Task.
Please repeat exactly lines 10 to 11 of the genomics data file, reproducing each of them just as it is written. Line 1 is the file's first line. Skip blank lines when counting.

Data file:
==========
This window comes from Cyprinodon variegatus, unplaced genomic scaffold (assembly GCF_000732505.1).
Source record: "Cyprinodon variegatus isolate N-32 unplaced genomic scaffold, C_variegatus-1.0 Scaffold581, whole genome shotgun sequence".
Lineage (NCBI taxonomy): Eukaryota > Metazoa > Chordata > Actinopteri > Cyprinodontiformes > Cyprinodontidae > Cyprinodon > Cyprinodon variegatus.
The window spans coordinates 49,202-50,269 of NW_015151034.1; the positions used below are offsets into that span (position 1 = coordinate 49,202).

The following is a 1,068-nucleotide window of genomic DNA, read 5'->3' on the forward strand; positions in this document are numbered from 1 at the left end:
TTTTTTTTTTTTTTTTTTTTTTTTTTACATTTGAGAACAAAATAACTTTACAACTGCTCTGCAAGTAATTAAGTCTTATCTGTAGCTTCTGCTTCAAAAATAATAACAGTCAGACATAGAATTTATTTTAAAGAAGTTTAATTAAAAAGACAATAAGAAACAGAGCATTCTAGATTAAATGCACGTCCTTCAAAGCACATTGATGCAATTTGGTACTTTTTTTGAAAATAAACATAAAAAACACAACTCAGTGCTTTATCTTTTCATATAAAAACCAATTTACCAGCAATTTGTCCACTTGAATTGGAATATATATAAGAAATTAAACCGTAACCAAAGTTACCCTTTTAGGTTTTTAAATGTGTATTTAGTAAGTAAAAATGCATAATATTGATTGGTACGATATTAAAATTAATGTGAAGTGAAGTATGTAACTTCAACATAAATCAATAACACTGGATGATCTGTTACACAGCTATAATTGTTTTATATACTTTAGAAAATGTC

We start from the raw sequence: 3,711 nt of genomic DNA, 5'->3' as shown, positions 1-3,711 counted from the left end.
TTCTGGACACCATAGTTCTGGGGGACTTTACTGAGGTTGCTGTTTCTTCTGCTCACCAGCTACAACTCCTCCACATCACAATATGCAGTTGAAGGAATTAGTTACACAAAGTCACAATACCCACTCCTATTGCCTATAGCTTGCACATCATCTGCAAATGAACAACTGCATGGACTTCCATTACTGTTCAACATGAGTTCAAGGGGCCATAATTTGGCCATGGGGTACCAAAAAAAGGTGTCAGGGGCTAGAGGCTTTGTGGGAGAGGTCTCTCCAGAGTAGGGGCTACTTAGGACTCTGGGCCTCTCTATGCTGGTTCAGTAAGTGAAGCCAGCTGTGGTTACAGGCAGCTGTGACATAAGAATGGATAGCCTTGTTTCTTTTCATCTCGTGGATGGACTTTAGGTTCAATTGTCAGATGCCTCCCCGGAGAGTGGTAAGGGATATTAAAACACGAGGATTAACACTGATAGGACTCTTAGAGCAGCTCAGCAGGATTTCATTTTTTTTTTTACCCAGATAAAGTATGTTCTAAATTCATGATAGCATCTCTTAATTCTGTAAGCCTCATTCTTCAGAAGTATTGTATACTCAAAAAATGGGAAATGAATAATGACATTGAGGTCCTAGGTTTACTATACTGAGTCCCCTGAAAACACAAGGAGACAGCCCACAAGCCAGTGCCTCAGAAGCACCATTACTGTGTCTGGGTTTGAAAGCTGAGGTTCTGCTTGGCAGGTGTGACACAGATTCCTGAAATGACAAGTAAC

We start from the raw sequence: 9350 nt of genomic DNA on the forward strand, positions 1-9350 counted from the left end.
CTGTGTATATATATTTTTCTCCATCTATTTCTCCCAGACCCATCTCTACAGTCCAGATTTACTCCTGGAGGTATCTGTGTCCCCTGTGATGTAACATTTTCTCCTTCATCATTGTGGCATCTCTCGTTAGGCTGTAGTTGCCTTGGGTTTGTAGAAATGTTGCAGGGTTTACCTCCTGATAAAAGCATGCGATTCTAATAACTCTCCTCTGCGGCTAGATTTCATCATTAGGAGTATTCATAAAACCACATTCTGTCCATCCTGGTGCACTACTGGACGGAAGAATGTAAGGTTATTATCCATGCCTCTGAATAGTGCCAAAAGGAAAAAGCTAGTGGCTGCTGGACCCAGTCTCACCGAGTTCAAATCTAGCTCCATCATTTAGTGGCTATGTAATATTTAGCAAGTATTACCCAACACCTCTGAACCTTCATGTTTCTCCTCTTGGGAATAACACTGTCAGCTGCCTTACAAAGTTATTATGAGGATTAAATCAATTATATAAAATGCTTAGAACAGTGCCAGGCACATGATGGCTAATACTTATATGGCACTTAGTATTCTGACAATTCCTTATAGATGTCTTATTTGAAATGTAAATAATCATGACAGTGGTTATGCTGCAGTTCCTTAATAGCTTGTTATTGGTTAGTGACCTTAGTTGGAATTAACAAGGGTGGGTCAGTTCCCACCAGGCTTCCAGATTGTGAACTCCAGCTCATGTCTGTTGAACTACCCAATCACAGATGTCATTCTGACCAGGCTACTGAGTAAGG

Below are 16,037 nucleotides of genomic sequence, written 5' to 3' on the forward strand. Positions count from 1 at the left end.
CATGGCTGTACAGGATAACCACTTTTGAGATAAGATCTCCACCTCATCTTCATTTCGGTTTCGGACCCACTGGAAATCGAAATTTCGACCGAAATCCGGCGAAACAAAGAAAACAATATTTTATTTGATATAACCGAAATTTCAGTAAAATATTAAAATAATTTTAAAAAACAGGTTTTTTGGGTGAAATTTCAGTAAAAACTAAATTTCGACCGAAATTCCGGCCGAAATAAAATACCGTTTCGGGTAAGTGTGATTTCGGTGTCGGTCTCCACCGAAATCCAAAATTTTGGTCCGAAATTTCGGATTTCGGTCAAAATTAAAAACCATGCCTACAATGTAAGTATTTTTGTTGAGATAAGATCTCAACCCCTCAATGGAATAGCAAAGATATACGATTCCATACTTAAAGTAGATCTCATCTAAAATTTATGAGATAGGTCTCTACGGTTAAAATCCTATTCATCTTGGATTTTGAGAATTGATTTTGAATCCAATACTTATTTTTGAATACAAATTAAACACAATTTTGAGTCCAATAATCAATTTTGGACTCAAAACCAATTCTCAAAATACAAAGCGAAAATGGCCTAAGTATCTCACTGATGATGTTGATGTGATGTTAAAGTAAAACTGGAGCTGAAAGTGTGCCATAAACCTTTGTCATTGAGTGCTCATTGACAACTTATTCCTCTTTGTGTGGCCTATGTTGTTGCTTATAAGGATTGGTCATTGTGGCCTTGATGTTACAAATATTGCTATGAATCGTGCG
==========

CTGTGTATATATATTTTTCTCCATCTATTTCTCCCAGACCCATCTCTACAGTCCAGATTTACTCCTGGAGGTATCTGTGTCCCCTGTGATGTAACATTTTCTCCTTCATCATTGTGGCATCTCTCGTTAGGCTGTAGTTGCCTTGGGTTTGTAGAAATGTTGCAGGGTTTACCTCCTGATAAAAGCATGCGATTCTAATAACTCTCCTCTGCGGCTAGATTTCATCATTAGGAGTATTCATAAAACCACATTCTGTCCATCCTGGTGCACTACTGGACGGAAGAATGTAAGGTTATTATCCATGCCTCTGAATAGTGCCAAAAGGAAAAAGCTAGTGGCTGCTGGACCCAGTCTCACCGAGTTCAAATCTAGCTCCATCATTTAGTGGCTATGTAATATTTAGCAAGTATTACCCAACACCTCTGAACCTTCATGTTTCTCCTCTTGGGAATAACACTGTCAGCTGCCTTACAAAGTTATTATGAGGATTAAATCAATTATATAAAATGCTTAGAACAGTGCCAGGCACATGATGGCTAATACTTATATGGCACTTAGTATTCTGACAATTCCTTATAGATGTCTTATTTGAAATGTAAATAATCATGACAGTGGTTATGCTGCAGTTCCTTAATAGCTTGTTATTGGTTAGTGACCTTAGTTGGAATTAACAAGGGTGGGTCAGTTCCCACCAGGCTTCCAGATTGTGAACTCCAGCTCATGTCTGTTGAACTACCCAATCACAGATGTCATTCTGACCAGGCTACTGAGTAAGG

Below are 16,037 nucleotides of genomic sequence, written 5' to 3' on the forward strand. Positions count from 1 at the left end.